In his Autumn Statement, Chancellor Philip Hammond announced he planned to clamp down on letting agent fees, sending estate agents shares
lower on Wednesday.
Shares of companies in the sector were sharply lower in early trade, with Foxtons were down 9%, Countrywide losing 5% and LSL Property Services more than 6% lower.
Pinching an idea from Scotland, where a ban already exists, Philip Hammond said estate agents will be banned from charging fees to tenants, cutting off a chunk of revenues that has risen in recent years as administration charges have crept in for such easy activities as checking references and credit history, creating and ending contracts.
"This is wrong," said Hammond at the ballot box. "Landlords appoint letting agents and they should pay their fees. We will ban fees to tenants as soon as possible."
Hammond believes shifting the cost to landlords will save 4.3m households hundreds of pounds.
While some landlords may try to absorb the cost through rent rises, areas of high competition may be expected to see agents hit harder.
"Passing on the cost to landlords could drive down fees by improving competition, although estate agents claim they make no money from fees," said analyst Neil Wilson at ETX Capital, who noted that the news of a ban on charging fees still came as "a hammer blow" to estate agents.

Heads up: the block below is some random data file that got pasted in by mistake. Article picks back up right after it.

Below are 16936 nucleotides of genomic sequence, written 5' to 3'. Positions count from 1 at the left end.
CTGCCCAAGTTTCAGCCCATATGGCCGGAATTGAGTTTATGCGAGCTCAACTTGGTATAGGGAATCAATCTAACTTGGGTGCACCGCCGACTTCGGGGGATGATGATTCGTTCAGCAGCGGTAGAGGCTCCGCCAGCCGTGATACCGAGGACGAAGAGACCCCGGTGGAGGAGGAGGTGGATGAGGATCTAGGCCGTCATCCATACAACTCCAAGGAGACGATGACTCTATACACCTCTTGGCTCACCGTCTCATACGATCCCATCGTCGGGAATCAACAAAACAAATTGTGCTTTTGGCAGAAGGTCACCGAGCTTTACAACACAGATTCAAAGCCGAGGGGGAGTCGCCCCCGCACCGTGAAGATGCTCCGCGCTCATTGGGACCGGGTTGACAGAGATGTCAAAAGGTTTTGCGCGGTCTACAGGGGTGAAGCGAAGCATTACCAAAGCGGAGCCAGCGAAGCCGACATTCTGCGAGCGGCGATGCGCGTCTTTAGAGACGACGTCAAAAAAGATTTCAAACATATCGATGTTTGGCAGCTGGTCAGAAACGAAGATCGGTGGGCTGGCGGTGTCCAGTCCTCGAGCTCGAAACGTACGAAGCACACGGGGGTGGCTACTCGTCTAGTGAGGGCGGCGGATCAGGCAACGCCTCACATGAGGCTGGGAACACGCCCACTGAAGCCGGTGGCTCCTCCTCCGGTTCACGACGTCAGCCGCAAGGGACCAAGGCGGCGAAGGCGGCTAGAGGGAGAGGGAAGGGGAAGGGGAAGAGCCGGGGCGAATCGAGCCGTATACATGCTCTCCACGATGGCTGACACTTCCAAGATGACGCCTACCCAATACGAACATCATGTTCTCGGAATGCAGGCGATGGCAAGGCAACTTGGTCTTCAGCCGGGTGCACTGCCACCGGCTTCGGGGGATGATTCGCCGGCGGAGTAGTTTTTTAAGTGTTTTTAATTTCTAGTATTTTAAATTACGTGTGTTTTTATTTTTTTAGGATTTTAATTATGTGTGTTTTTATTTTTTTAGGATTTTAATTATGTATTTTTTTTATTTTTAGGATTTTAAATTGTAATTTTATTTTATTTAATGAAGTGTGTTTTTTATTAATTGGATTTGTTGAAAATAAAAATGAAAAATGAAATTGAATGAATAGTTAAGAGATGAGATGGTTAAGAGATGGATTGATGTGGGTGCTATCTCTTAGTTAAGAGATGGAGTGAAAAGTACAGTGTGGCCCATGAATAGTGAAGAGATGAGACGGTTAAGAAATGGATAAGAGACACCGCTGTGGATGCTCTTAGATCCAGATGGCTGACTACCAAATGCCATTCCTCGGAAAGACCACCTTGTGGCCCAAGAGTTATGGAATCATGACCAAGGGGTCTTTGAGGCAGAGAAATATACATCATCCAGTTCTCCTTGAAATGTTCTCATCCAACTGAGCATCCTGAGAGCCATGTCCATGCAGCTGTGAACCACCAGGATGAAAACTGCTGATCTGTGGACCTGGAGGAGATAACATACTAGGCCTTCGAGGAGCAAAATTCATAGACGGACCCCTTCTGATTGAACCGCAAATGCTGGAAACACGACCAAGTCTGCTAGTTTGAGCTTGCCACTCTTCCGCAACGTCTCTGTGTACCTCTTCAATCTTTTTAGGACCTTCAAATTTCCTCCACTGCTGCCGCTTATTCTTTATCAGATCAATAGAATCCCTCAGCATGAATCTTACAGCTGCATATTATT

He added: "Estate agents have suffered since the Brexit vote - shares in Foxtons are still trading down around 30% from their pre-referendum level amid falling client activity. Countrywide stock is now worth a third of what it was in May 2015."
Jeremy Leaf, former RICS residential chairman and an estate agent himself, said the ban would hit hardest those agents that add a lot to tenants' cost of renting.
"The problem with fees charged by letting agents to tenants is that landlords have a choice as to which agent they use whereas tenants generally don't. Landlords can go to another agent so the agents will have to absorb the cost and get it from somewhere else. This is why Foxtons' share price plummeted because agents like them who add a lot to the tenant's cost of renting, will suffer. The trouble is there are a few rogue agents who have been overcharging and as a result all agents will lose out financially as a result," he said.
Russell Quirk, chief executive of online estate agency eMoov, noted that the government's own housing minister, Gavin Barwell, described banning lettings fees as "a bad idea" as recently as September.
"It is ironic that the government should be turning its guns again on the private rental sector, given that the absence of government action in building affordable homes to rent in the social housing sector has led to private landlords having to fill the gap on their behalf," he said.